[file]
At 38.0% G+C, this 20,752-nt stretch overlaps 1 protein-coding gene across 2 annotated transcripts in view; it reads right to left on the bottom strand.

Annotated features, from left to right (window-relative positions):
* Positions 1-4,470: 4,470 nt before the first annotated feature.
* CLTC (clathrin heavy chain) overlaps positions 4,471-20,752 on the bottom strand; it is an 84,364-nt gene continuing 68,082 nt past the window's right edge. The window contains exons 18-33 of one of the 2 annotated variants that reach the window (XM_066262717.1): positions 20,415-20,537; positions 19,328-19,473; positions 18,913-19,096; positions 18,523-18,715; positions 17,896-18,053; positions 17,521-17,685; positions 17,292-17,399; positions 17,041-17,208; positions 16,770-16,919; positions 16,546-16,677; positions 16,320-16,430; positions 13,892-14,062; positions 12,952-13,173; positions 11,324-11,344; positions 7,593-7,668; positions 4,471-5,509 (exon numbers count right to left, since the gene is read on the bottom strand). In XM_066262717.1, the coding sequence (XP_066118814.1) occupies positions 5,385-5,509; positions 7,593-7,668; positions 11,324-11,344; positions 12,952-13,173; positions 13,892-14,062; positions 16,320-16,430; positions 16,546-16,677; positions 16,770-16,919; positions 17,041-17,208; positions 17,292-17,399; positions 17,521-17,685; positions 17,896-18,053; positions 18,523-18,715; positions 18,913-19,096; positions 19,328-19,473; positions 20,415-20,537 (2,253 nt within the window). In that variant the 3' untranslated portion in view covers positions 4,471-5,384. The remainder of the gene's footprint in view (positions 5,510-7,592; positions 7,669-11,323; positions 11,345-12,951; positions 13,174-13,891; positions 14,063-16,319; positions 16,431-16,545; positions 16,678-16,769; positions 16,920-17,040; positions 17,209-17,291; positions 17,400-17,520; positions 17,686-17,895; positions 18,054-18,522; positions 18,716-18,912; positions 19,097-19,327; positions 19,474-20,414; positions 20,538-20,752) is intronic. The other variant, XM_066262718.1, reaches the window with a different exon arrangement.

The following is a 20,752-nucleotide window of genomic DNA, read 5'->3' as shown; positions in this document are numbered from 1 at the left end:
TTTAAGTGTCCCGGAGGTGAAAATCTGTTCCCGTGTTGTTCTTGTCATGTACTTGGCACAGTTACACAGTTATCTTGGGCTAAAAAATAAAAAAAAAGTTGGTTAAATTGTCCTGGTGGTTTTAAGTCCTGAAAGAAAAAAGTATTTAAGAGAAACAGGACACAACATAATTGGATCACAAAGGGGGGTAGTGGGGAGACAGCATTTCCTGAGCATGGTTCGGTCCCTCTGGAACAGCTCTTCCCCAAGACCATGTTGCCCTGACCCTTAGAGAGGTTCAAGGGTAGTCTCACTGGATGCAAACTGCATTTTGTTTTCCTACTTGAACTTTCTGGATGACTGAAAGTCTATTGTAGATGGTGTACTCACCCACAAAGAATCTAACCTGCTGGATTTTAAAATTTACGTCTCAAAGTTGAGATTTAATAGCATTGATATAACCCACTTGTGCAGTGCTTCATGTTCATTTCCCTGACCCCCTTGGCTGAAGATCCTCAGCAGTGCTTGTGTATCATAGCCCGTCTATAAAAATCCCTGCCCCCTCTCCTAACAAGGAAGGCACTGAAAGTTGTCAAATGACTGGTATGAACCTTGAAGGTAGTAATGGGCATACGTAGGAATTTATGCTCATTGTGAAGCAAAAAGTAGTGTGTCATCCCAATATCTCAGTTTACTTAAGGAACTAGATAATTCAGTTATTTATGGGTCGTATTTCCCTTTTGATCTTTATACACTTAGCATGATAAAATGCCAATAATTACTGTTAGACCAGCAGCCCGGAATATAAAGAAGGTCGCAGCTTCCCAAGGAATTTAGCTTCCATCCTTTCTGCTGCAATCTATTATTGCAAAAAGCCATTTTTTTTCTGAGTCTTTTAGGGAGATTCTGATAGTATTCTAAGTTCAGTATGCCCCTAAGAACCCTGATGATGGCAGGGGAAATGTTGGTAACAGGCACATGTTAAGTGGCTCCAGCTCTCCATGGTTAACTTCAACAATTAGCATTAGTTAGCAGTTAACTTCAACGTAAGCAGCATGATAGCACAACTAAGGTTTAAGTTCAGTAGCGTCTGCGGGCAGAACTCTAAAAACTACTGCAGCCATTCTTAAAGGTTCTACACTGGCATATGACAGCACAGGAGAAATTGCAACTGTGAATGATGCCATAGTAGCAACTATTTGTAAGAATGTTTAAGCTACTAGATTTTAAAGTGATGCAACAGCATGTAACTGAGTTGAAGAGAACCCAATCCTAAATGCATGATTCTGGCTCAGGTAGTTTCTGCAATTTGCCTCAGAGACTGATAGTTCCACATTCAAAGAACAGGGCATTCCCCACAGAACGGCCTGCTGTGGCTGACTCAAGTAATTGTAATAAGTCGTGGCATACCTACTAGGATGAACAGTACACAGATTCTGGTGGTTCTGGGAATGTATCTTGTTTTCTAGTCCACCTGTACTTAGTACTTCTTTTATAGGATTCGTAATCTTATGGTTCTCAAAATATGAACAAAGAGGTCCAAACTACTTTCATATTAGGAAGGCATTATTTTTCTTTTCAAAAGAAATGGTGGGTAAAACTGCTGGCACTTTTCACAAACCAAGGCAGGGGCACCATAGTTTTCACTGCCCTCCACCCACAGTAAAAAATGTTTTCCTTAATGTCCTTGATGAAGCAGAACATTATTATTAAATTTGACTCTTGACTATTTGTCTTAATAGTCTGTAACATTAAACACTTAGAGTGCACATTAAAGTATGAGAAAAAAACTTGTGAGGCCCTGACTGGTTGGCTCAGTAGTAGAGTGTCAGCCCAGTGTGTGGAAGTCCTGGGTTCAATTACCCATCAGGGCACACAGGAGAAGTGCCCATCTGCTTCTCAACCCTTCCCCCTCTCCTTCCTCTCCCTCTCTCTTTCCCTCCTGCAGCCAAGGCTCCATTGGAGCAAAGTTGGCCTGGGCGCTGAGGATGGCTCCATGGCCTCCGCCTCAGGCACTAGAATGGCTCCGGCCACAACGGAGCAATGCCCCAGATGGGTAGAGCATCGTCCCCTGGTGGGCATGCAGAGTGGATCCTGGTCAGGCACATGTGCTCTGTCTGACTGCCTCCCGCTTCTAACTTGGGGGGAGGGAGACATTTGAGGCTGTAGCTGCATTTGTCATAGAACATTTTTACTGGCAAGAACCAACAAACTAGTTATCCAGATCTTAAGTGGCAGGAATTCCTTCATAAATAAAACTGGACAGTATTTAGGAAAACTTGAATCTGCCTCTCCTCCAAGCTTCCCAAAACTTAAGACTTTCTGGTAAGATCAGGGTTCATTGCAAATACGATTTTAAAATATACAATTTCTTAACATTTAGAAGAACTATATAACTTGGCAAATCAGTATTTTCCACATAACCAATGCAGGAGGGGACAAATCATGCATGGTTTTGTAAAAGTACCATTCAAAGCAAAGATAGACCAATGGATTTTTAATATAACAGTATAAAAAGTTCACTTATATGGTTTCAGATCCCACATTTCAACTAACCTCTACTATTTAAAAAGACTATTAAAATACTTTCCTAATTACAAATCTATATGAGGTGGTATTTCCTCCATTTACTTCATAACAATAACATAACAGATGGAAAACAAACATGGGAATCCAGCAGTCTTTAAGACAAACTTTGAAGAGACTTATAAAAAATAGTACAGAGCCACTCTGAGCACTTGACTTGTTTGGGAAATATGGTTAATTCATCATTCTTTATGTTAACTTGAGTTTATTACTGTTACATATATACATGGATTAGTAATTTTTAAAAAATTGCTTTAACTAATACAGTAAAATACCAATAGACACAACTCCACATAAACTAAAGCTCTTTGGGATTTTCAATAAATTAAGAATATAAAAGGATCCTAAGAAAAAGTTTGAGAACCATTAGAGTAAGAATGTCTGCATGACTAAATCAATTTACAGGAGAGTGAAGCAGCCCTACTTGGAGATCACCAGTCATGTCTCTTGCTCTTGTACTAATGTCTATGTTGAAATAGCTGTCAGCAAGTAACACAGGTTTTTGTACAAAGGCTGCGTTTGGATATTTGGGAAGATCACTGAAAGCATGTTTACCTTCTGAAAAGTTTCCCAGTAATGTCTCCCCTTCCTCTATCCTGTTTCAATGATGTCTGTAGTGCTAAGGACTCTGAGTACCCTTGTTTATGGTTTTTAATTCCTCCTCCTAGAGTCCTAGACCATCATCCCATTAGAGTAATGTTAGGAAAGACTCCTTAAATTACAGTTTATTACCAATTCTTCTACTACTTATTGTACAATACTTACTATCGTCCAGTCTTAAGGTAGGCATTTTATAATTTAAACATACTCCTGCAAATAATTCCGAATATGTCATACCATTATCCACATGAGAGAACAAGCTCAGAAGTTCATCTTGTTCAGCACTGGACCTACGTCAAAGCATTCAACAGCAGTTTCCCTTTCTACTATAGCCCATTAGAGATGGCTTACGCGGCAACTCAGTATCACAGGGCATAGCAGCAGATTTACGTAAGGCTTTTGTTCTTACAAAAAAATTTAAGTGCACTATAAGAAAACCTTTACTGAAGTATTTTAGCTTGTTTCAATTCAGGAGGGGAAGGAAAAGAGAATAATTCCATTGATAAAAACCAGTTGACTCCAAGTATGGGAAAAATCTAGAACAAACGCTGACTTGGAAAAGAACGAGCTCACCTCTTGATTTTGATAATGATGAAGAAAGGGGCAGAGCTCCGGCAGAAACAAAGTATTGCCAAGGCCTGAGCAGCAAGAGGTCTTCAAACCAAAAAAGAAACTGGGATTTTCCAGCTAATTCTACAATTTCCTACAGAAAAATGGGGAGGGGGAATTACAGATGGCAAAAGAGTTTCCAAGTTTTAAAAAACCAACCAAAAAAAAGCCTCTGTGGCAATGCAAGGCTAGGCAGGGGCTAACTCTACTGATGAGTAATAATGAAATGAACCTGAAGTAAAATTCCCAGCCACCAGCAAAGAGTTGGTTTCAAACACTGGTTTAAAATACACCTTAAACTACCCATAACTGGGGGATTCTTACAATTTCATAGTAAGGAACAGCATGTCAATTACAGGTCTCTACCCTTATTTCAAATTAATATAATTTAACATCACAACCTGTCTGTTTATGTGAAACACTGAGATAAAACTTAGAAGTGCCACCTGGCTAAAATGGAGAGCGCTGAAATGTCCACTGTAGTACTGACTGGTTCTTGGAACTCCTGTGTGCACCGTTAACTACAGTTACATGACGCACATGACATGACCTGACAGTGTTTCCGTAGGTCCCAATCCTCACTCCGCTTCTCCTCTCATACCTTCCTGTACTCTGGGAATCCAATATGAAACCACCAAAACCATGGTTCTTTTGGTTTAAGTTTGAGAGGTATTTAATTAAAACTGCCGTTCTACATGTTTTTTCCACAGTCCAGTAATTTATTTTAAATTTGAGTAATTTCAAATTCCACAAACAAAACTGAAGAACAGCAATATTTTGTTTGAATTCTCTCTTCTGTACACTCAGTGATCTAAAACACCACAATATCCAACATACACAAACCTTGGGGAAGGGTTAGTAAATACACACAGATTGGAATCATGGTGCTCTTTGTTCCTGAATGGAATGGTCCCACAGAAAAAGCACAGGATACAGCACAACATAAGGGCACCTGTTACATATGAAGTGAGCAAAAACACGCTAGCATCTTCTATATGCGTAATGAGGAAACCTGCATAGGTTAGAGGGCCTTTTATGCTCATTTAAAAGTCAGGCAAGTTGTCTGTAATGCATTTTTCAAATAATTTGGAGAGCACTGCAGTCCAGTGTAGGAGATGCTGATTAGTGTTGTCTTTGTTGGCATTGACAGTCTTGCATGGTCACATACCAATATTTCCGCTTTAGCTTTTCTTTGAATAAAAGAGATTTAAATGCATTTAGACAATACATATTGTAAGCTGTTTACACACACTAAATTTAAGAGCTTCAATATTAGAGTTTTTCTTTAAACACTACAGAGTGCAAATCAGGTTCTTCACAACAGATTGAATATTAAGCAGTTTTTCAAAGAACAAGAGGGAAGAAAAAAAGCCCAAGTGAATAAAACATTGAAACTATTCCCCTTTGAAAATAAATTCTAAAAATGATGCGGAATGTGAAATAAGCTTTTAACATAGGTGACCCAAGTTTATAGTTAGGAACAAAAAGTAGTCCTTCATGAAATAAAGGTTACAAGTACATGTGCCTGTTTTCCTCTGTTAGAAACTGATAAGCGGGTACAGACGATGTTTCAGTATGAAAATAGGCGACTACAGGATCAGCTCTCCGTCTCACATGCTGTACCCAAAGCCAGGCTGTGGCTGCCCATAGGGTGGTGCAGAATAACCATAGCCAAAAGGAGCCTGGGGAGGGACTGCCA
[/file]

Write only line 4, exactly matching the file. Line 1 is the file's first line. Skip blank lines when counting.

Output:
* CLTC (clathrin heavy chain) overlaps positions 4,471-20,752 on the bottom strand; it is an 84,364-nt gene continuing 68,082 nt past the window's right edge. The window contains exons 18-33 of one of the 2 annotated variants that reach the window (XM_066262717.1): positions 20,415-20,537; positions 19,328-19,473; positions 18,913-19,096; positions 18,523-18,715; positions 17,896-18,053; positions 17,521-17,685; positions 17,292-17,399; positions 17,041-17,208; positions 16,770-16,919; positions 16,546-16,677; positions 16,320-16,430; positions 13,892-14,062; positions 12,952-13,173; positions 11,324-11,344; positions 7,593-7,668; positions 4,471-5,509 (exon numbers count right to left, since the gene is read on the bottom strand). In XM_066262717.1, the coding sequence (XP_066118814.1) occupies positions 5,385-5,509; positions 7,593-7,668; positions 11,324-11,344; positions 12,952-13,173; positions 13,892-14,062; positions 16,320-16,430; positions 16,546-16,677; positions 16,770-16,919; positions 17,041-17,208; positions 17,292-17,399; positions 17,521-17,685; positions 17,896-18,053; positions 18,523-18,715; positions 18,913-19,096; positions 19,328-19,473; positions 20,415-20,537 (2,253 nt within the window). In that variant the 3' untranslated portion in view covers positions 4,471-5,384. The remainder of the gene's footprint in view (positions 5,510-7,592; positions 7,669-11,323; positions 11,345-12,951; positions 13,174-13,891; positions 14,063-16,319; positions 16,431-16,545; positions 16,678-16,769; positions 16,920-17,040; positions 17,209-17,291; positions 17,400-17,520; positions 17,686-17,895; positions 18,054-18,522; positions 18,716-18,912; positions 19,097-19,327; positions 19,474-20,414; positions 20,538-20,752) is intronic. The other variant, XM_066262718.1, reaches the window with a different exon arrangement.